I’m lucky. I don’t have a serious physical disability, or a broken home, or any of the really tragic common problems. I was ill throughout my teens and for some time after, but it didn’t stop me from doing anything beyond feeling self-conscious, outside the social norm. Like many creative people with over-active imaginations, I fight a war of attrition with depression but it isn’t crippling. I function. For the majority of the time, I even function happily. Mostly because of stories.

There’s a reason I’m sharing this. It’s come to my attention more and more that people just encountering these sorts of problems for themselves don’t realise how many others are in the same boat. So, to all of you just succumbing to the tentacles of depression or anxiety, or dealing with a malfunction in your bodies, please remember this. You aren’t alone. I know it feels like it but you aren’t. And, if nothing else, stories can help you believe that.

I’m going to leave you with a final piece of self-indulgence. There was a competition last year to tell a real-life story in six verses, with each verse in a different format that stood alone, but where the whole gave a greater meaning. This is my rather crooked attempt to explain why I tell stories.


1. HE TAUGHT ME TO FEAR

The breakfast crumbs make patterns on the wood.
The doctor’s here to tell me I am ill.

A house call in this day and age. Not good.
I watch the toast crumb patterns on the wood.

2. YOU TAUGHT ME TO DREAM

We sit by the fire,
Talking dungeons and dragons.
You make me believe.

3. THEY TAUGHT ME TO STAND

The soldier falls in battle, wounded sore,
Eyes closed against the final stroke. None lands.
The lord is there defending, kills the foe,
And then the hurt is checked by gentle hands.
“‘Tis nothing but a scratch. Come, up you get,
And forward march. We shall prevail yet.”

4. SHE TAUGHT ME TO DANCE

Golden skinned from a sunny life on the road
Young head on old shoulders, as open minded as a field
Permanently curious without restraint or fear
Smile that never dimmed, heart that never closed
You loved her. Everybody did.

5. WORDS TAUGHT ME TO FLY

Follow the dark-blue ink road down the rabbit hole;
Sit in the corner and send out your waking soul.
Hans Christian Anderson, Tolkien and Dunsany –
Building the worlds that will always be part of me.

Building the worlds that will let me be free.

6. I TAUGHT ME TO LIVE

by mapping
corners of
myself I
am made whole

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Times Are Tidy – The Modern Role of Fantasy

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Passe Fantasy

At the World Fantasy Convention last October there was a panel discussion on whether there were any new ideas still coming out of genre writing. I didn’t even go to that session – the idea that writers are all out of ideas was actually offensive to me. Even if Mark Twain is right and there are no completely new ideas, the skill of the writer is to present old ones in fresh clothes in such a way that the audience is still entranced.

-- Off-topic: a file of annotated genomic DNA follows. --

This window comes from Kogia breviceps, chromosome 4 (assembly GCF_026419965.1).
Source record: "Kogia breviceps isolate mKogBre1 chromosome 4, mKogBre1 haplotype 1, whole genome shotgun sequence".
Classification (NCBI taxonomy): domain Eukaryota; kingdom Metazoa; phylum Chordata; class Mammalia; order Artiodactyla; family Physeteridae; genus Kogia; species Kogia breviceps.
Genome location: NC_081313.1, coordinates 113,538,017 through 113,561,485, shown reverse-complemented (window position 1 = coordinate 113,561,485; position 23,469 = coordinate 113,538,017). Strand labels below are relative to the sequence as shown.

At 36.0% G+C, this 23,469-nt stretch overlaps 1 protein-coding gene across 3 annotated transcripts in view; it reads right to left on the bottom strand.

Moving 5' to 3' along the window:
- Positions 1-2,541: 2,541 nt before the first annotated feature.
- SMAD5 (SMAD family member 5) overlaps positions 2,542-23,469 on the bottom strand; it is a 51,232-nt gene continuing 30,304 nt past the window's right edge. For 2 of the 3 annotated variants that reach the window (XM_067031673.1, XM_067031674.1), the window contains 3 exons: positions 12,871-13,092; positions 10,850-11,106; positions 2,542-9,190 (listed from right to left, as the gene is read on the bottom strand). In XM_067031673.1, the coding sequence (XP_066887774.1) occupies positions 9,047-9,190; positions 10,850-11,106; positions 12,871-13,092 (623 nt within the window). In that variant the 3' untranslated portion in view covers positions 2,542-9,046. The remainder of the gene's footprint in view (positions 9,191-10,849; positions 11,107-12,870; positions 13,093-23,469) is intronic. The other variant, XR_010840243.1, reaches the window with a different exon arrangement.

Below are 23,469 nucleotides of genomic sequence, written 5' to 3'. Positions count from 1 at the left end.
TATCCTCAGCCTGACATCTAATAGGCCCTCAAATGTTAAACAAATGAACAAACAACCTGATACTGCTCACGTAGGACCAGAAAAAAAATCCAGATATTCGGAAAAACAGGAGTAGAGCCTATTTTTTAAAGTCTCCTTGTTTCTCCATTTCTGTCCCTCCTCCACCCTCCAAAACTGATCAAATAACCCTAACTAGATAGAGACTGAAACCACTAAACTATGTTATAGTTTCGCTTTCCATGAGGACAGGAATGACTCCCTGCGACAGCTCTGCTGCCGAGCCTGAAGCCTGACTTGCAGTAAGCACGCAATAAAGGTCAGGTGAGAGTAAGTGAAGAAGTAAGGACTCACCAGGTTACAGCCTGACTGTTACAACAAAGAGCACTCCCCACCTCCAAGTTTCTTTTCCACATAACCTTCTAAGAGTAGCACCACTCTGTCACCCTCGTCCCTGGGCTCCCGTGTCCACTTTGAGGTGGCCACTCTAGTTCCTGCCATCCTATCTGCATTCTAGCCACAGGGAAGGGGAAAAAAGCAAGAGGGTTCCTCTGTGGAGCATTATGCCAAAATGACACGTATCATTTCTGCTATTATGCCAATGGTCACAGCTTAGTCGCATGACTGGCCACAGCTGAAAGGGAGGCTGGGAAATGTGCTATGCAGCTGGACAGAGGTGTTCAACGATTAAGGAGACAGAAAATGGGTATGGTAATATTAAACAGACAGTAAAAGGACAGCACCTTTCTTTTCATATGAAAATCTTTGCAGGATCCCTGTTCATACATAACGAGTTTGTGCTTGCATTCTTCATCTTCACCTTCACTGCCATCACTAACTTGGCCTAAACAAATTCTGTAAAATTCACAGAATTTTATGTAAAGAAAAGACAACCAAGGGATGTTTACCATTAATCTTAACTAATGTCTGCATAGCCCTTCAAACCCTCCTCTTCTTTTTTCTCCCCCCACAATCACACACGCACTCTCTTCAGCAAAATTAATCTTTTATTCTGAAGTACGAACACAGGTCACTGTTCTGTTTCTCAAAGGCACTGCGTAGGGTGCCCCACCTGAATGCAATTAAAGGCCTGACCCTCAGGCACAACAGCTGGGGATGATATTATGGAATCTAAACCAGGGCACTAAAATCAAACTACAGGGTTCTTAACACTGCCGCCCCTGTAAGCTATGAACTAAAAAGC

But genres – and readers – evolve. The ground-breaking stuff of original fantasy is now, by its very nature, clichéd. Goblin raiders and elven archers became the norm. Quests to find/destroy the holy or magical artefact became so common they might as well have written a Tourist Guide to Questing – in fact, Dianna Wynne Jones pretty much did. Readers were entirely on board with the idea of good vs evil, and wanted more social commentary. And this, I think, is the key to the evolution of fantasy.

Fairy tales are more than true; not because they tell us that dragons exist, but because they tell us that dragons can be beaten.   ~ G.K. Chesterton

People will always need escapism, and fantasy/sci-fi is a pretty exemplary form of it. But running away doesn’t solve your problems. If your escapism lets you come back with answers, it instantly becomes more valuable. Fantasy is an excellent way to explore social issues in a safe environment that is sufficiently abstracted from reality that you can do so without upsetting people or (hopefully) letting them be blinded by their prejudices. This isn’t a new idea but it’s an important one. I actually think it’s a major factor behind the rise in urban fantasy over the last couple of years – things like Mortal Instruments, the Dresden Files, the Matthew Swift series, Rivers of London, etc. They all bring the world of fantasy to meet our world, and explore problems in a safe but more relatable environment.

There’s nothing wrong with goblin barbarians and elven archers. They were the tools of the giants upon whose shoulders we stand. But they need to change as the reader has changed, and reflect what the audience needs. An elven archer suffering from RSI and is living on benefits; a goblin barbarian who has to deal with racism. Extreme examples, maybe, but you get the gist. The timeless stories are timeless because of the people, and the issues those people are facing. Not because of dragons.

I want to end with the poem that largely inspired this post. We live in an age where there are no dragons or magic rings. But that doesn’t mean we don’t need heroes – we have our own problems, and they are many. Genre literature is an excellent way of remembering, and providing the tools to deal with, that.

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The Times Are Tidy – Sylvia Plath

Unlucky the hero born
In this province of the stuck record
Where the most watchful cooks go jobless
And the mayor’s rôtisserie turns